GlobalCool: Breaking Through on Global Warming
Matthew C. Nisbet, Ph.D. is Associate Professor of Communication Studies, Public Policy, and Urban Affairs at Northeastern University. Nisbet studies the role of communication and advocacy in policymaking and public affairs, focusing on debates over over climate change, energy, and sustainability. Among awards and recognition, Nisbet has been a Visiting Shorenstein Fellow on Press, Politics, and Public Policy at Harvard University's Kennedy School of Government, a Health Policy Investigator at the Robert Wood Johnson Foundation, and a Google Science Communication Fellow. In 2011, the editors at the journal Nature recommended Nisbet's research as “essential reading for anyone with a passing interest in the climate change debate,” and the New Republic highlighted his work as a “fascinating dissection of the shortcomings of climate activism."
GRAPH: MAJOR NEWSPAPER ATENTION TO "BLOOD" OR "CONFLICT" DIAMONDS
All eyes in the science advocacy community will be on Paris tomorrow, as the policymakers' summary of the Intergovernmental Panel on Climate Change (IPCC) is released. Though the most important scientific document on global warming, it remains unclear just how much media and public focus the report will generate.
Earlier this week, celebrities launched Global Cool, a sleek new multimedia campaign to generate attention to global warming among the sizable majority of Americans who tune out almost all coverage of public affairs. As backwards as it might seem, more Americans this week will be exposed to buzz about GlobalCool then they will be about the IPCC report.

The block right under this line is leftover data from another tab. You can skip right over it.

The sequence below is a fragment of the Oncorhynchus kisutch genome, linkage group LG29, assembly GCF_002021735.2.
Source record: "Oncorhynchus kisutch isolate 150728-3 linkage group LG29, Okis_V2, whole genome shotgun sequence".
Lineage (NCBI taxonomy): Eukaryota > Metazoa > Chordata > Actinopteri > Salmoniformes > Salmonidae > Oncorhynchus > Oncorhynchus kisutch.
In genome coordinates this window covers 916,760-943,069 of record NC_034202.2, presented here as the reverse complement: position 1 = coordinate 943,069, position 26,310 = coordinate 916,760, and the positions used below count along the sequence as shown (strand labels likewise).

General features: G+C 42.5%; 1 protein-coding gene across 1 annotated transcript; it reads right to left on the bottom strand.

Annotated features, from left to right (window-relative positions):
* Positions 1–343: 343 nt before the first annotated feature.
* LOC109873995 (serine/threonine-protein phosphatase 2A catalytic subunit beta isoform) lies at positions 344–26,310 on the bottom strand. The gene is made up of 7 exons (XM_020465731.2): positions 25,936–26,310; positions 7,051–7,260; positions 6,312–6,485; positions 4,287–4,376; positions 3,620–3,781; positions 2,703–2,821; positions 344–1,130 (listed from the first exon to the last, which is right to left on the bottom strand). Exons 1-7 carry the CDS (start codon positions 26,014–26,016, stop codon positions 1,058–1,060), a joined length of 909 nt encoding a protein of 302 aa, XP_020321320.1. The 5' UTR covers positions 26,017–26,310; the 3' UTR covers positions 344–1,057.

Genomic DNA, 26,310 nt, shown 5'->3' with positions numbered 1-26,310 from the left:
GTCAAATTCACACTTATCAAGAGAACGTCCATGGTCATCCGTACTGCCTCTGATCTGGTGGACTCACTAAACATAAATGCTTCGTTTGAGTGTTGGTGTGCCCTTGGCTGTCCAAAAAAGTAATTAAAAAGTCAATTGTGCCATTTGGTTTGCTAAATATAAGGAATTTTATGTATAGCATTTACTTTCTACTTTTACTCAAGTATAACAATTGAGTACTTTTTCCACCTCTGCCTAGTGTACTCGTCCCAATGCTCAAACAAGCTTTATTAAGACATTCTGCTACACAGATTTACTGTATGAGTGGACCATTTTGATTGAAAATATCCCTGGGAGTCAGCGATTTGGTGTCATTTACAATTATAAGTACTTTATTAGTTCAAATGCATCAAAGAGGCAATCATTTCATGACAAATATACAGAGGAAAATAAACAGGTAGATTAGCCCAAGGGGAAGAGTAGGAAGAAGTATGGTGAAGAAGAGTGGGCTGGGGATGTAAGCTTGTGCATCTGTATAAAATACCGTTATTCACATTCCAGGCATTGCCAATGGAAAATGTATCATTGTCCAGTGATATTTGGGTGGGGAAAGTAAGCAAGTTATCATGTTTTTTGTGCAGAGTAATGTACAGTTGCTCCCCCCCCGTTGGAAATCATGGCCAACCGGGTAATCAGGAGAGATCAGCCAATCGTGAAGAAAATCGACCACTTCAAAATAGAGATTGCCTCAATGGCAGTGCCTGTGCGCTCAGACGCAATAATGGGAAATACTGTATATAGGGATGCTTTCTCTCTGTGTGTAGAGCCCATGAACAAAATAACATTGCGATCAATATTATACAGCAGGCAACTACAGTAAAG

Just how influential can "entertainment education" be in breaking through to non-traditional audiences for public affairs content? Consider the graph above tracing attention at the major newspapers of conflict or "blood" diamonds. Though the major events and international agreements on the issue all took place back in the late 1990s to early 00's, the issue barely scratched the newspaper agenda. It was only with the release of Leonardo DiCaprio's academy award nominated "Blood Diamond" that the issue made it into wider media focus, creating a justifiably embarrassing PR problem for the diamond industry.
Note: Headline or lead paragraph keyword search "Blood diamond" or "conflict diamond" or "war diamond" in the New York Times, Los Angeles Times, USA Today, Washington Post, Chicago Sun-Times, Denver Post, Boston Globe, and the San Diego Star Tribune.
Scientists have developed new ways of understanding how the biological forces of death drive important life processes.
- Researchers have found new ways on how decomposing plants and animals contribute to the life cycle.
- After a freak mass herd death of 300 reindeer, scientists were able to study a wide range of the decomposition processes.
- Promoting the necrobiome research will open up new areas of inquiry and even commerce.
What do we see from watching birds move across the country?
- A total of eight billion birds migrate across the U.S. in the fall.
- The birds who migrate to the tropics fair better than the birds who winter in the U.S.
- Conservationists can arguably use these numbers to encourage the development of better habitats in the U.S., especially if temperatures begin to vary in the south.
Explore how alcohol affects your brain, from the first sip at the bar to life-long drinking habits.
- Alcohol is the world's most popular drug and has been a part of human culture for at least 9,000 years.
- Alcohol's effects on the brain range from temporarily limiting mental activity to sustained brain damage, depending on levels consumed and frequency of use.
- Understanding how alcohol affects your brain can help you determine what drinking habits are best for you.
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